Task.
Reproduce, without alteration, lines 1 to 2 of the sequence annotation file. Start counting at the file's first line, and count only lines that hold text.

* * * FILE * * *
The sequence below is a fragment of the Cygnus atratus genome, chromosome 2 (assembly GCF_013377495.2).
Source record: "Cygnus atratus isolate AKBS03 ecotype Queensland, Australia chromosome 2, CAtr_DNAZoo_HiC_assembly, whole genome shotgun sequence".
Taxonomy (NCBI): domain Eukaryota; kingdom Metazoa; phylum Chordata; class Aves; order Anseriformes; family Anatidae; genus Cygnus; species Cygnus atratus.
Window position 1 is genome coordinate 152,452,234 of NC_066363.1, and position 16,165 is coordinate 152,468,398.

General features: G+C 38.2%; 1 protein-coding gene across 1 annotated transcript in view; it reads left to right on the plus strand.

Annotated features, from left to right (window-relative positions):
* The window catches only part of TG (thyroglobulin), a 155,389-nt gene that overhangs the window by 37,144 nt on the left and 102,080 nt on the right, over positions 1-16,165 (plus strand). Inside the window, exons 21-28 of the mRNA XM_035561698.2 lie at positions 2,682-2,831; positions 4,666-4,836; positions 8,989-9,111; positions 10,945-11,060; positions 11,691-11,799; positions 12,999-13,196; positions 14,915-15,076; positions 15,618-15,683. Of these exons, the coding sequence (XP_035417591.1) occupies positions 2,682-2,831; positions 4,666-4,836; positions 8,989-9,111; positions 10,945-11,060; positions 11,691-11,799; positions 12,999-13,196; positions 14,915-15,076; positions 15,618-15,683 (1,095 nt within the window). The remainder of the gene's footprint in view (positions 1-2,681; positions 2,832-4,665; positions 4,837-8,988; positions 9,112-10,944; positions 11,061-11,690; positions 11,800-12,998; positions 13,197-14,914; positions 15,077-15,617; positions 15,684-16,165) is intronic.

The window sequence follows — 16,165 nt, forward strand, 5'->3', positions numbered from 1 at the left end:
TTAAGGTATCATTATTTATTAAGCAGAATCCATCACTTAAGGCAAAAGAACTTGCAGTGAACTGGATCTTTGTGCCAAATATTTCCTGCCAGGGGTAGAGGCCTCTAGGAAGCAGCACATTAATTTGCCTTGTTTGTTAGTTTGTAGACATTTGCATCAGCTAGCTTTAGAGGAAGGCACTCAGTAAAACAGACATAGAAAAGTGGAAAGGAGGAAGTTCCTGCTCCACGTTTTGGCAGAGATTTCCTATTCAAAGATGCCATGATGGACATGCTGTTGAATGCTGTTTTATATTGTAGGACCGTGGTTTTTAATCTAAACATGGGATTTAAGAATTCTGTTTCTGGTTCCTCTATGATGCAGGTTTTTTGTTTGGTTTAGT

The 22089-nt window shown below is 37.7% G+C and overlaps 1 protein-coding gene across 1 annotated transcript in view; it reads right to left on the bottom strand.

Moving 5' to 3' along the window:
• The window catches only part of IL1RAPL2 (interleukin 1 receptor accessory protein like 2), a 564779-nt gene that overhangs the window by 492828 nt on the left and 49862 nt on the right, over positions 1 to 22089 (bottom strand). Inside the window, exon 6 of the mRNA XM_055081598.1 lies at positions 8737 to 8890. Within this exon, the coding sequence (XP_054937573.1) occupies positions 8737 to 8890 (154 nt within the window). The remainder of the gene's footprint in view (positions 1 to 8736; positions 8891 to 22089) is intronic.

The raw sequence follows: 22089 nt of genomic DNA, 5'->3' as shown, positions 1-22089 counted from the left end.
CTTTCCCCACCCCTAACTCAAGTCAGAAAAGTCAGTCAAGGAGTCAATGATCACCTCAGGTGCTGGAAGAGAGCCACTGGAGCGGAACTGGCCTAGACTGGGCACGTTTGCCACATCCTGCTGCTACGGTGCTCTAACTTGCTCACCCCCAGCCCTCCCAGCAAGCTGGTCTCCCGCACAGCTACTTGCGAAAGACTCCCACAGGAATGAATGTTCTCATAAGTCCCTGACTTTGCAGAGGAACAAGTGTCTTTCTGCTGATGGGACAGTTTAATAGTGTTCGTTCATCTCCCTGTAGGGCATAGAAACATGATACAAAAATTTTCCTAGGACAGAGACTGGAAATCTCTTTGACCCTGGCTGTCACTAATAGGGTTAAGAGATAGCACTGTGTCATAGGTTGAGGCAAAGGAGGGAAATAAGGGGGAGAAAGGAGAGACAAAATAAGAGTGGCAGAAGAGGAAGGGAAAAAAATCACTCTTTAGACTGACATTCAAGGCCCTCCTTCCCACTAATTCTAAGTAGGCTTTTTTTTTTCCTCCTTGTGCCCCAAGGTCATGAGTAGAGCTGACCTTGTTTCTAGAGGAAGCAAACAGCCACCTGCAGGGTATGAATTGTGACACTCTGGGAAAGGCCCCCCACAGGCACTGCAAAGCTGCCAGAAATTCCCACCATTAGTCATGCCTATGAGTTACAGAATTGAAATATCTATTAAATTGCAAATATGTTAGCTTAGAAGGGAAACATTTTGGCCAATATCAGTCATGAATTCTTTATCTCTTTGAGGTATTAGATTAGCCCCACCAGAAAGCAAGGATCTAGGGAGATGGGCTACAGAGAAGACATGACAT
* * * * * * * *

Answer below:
The sequence below is a fragment of the Cygnus atratus genome, chromosome 2 (assembly GCF_013377495.2).
Source record: "Cygnus atratus isolate AKBS03 ecotype Queensland, Australia chromosome 2, CAtr_DNAZoo_HiC_assembly, whole genome shotgun sequence".